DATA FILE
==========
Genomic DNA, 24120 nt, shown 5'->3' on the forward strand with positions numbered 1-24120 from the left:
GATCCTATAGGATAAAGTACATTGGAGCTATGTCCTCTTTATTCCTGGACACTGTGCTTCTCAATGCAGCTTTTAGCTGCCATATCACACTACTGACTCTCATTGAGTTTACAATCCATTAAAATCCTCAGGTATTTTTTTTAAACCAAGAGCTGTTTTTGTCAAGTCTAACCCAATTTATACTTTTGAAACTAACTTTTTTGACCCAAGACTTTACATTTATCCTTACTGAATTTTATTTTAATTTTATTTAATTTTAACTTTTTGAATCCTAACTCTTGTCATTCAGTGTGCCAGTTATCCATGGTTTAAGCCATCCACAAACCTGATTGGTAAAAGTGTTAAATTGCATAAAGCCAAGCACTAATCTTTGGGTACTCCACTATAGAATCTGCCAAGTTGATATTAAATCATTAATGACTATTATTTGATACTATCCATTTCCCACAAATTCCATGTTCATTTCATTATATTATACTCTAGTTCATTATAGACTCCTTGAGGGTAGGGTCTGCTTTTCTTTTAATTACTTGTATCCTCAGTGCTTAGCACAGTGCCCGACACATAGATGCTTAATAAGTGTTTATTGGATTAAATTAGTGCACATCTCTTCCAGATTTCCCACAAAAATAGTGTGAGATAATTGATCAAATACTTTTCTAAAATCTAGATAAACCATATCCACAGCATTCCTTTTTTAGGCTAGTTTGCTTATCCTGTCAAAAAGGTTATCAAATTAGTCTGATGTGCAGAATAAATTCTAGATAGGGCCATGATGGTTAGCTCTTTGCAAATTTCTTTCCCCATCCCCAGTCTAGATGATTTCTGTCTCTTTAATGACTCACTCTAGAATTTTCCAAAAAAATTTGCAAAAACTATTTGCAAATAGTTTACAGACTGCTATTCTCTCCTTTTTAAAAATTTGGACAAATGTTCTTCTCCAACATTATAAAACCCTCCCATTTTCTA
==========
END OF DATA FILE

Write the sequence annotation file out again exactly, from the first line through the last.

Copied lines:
Genomic DNA, 24120 nt, shown 5'->3' on the forward strand with positions numbered 1-24120 from the left:
GATCCTATAGGATAAAGTACATTGGAGCTATGTCCTCTTTATTCCTGGACACTGTGCTTCTCAATGCAGCTTTTAGCTGCCATATCACACTACTGACTCTCATTGAGTTTACAATCCATTAAAATCCTCAGGTATTTTTTTTAAACCAAGAGCTGTTTTTGTCAAGTCTAACCCAATTTATACTTTTGAAACTAACTTTTTTGACCCAAGACTTTACATTTATCCTTACTGAATTTTATTTTAATTTTATTTAATTTTAACTTTTTGAATCCTAACTCTTGTCATTCAGTGTGCCAGTTATCCATGGTTTAAGCCATCCACAAACCTGATTGGTAAAAGTGTTAAATTGCATAAAGCCAAGCACTAATCTTTGGGTACTCCACTATAGAATCTGCCAAGTTGATATTAAATCATTAATGACTATTATTTGATACTATCCATTTCCCACAAATTCCATGTTCATTTCATTATATTATACTCTAGTTCATTATAGACTCCTTGAGGGTAGGGTCTGCTTTTCTTTTAATTACTTGTATCCTCAGTGCTTAGCACAGTGCCCGACACATAGATGCTTAATAAGTGTTTATTGGATTAAATTAGTGCACATCTCTTCCAGATTTCCCACAAAAATAGTGTGAGATAATTGATCAAATACTTTTCTAAAATCTAGATAAACCATATCCACAGCATTCCTTTTTTAGGCTAGTTTGCTTATCCTGTCAAAAAGGTTATCAAATTAGTCTGATGTGCAGAATAAATTCTAGATAGGGCCATGATGGTTAGCTCTTTGCAAATTTCTTTCCCCATCCCCAGTCTAGATGATTTCTGTCTCTTTAATGACTCACTCTAGAATTTTCCAAAAAAATTTGCAAAAACTATTTGCAAATAGTTTACAGACTGCTATTCTCTCCTTTTTAAAAATTTGGACAAATGTTCTTCTCCAACATTATAAAACCCTCCCATTTTCTA